Biodiesel won't drive down global warming

April 23, 2007

EU legislation to promote the uptake of biodiesel will not make any difference to global warming, and could potentially result in greater emissions of greenhouse gases than from conventional petroleum derived diesel. This is the conclusion of a new study reported today in Chemistry & Industry.

Analysts at SRI Consulting compared the emissions of greenhouse gases by the two fuels across their overall life cycles from production to combustion in cars.

The results show that biodiesel derived from rapeseed grown on dedicated farmland emits nearly the same amount of greenhouse gas emissions (defined as CO2 equivalents) per km driven as does conventional diesel.

However, if the land used to grow rapeseed was instead used to grow trees, petroleum diesel would emit only a third of the CO2 equivalent emissions as biodiesel.

Petroleum diesel emits 85% of its greenhouse gases at the final stage, when burnt in the engine. By contrast, two-thirds of the emissions produced by rapeseed derived biodiesel (RME) occur during farming of the crop, when cropland emits nitrous oxide (N2O), otherwise known as laughing gas, that is 200-300x as potent a greenhouse gas as CO2.

The results of this analysis should have big implications for policymakers. The 2003 EU Biofuels Directive aims to increase the levels of biofuels to 5.75% of all transport fuels by 2010, up from roughly 2% currently. This will be further increased to a 10% share in 2010, the Commission announced in January this year.

Transportation currently accounts for more than a fifth of all greenhouse gas emissions emitted in the EU. Rapeseed-derived biodiesel is the major renewables-derived biofuel used across Europe and, as well as helping to improve energy security, is expected to play an important role in helping to meet the EU's Kyoto commitment to reduce levels of greenhouse gas emissions by 8% by 2012 relative to 1990 levels, and by 20% by 2020.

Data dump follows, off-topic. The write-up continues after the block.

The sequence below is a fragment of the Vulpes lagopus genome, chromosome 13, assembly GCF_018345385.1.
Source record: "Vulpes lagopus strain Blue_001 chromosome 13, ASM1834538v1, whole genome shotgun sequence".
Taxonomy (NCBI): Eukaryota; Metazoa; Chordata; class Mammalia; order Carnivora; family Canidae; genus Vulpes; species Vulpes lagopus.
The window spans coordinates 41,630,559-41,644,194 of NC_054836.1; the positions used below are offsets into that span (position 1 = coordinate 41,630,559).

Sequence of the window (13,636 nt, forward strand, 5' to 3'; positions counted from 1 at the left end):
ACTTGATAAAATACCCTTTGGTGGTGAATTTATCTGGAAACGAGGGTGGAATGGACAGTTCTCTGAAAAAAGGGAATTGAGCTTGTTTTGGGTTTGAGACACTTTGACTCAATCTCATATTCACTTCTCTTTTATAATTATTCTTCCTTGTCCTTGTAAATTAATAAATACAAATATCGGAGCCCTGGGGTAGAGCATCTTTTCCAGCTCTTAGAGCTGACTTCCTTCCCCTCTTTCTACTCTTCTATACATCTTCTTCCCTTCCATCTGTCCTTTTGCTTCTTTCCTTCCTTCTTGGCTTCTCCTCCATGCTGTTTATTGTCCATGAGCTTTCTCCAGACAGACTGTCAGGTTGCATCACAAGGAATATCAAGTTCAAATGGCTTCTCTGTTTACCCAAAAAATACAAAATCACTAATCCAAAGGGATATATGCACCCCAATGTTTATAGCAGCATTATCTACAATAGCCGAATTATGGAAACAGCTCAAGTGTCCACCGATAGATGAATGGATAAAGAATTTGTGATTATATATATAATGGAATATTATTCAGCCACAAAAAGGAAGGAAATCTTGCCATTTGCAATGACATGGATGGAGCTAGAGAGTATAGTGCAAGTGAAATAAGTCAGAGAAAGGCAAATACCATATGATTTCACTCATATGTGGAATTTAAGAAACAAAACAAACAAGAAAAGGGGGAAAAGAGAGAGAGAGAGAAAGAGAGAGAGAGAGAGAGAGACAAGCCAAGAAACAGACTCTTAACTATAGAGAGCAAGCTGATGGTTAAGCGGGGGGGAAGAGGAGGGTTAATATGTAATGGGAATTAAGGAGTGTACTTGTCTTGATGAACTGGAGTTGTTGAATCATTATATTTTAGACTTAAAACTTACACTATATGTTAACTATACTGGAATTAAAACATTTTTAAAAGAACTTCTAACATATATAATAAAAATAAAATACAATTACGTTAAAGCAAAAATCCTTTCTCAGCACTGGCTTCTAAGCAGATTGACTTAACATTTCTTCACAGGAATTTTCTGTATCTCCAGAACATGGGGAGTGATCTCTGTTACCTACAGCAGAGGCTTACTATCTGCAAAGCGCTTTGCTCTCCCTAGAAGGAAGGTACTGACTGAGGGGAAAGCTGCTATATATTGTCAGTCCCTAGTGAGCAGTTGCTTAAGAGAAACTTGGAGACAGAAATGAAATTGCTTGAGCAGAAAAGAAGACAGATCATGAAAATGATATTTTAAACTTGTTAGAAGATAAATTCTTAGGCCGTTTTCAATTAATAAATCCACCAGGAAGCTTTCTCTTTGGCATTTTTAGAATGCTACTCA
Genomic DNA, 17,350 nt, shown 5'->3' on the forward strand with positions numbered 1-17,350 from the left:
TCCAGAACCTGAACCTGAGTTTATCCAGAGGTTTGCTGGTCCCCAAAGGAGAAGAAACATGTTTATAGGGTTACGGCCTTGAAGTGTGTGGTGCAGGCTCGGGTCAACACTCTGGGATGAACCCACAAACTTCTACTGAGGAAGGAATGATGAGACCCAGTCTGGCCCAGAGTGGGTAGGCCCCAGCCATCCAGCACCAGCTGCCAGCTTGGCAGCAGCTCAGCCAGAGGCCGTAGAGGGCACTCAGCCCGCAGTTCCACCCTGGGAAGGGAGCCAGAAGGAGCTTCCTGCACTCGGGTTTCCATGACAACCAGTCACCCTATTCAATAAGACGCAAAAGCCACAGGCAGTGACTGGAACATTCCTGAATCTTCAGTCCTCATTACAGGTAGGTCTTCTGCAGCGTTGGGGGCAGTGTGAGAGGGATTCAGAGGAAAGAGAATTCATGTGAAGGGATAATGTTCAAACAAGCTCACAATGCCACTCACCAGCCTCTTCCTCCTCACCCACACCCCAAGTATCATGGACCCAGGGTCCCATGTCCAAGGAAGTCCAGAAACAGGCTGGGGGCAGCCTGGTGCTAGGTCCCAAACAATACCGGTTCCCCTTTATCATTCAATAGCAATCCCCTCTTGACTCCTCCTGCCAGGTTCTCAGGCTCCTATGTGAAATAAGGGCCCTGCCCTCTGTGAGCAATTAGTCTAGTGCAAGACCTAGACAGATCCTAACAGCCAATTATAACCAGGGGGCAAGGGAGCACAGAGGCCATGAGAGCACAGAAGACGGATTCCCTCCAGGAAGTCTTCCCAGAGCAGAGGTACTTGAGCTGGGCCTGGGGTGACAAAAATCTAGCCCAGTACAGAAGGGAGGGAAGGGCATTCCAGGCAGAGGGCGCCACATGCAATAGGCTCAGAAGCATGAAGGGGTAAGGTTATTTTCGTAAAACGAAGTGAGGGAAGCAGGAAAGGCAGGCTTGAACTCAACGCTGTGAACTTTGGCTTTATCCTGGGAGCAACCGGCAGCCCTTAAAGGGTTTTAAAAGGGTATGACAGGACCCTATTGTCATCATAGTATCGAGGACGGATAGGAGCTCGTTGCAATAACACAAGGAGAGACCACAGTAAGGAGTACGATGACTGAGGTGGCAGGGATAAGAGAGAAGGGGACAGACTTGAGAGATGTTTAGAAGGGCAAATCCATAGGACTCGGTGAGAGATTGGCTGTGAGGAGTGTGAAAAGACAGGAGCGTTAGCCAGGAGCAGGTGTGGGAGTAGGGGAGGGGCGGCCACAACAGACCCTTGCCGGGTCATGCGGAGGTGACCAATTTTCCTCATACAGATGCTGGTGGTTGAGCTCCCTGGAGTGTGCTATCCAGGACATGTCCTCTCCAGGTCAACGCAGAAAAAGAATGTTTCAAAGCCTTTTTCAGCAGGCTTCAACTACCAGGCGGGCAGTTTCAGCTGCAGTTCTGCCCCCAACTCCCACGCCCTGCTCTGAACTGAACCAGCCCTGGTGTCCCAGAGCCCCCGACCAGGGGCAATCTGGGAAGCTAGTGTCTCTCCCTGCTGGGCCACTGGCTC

Source: Society of Chemical Industry

Explore further: Biodiesel can cut greenhouse gas emissions

Related Stories

Biodiesel can cut greenhouse gas emissions

July 19, 2012

Researchers in Spain have discovered that greenhouse gas emissions can be reduced through the use of biodiesel. The group from Universidad Politécnica de Madrid (UPM) in Spain investigated the benefits of using biodiesel ...

A tool to improve the sustainability of the transport sector

March 27, 2015

Transport is responsible for a quarter of the greenhouse gas emissions in Europe, so the European Commission has developed various strategies and directives designed to reduce dependence on oil, and the transport gas emissions ...

Recommended for you

New blow for 'supersymmetry' physics theory

July 27, 2015

In a new blow for the futuristic "supersymmetry" theory of the universe's basic anatomy, experts reported fresh evidence Monday of subatomic activity consistent with the mainstream Standard Model of particle physics.

A cataclysmic event of a certain age

July 27, 2015

At the end of the Pleistocene period, approximately 12,800 years ago—give or take a few centuries—a cosmic impact triggered an abrupt cooling episode that earth scientists refer to as the Younger Dryas.

0 comments

Please sign in to add a comment. Registration is free, and takes less than a minute. Read more

Click here to reset your password.
Sign in to get notified via email when new comments are made.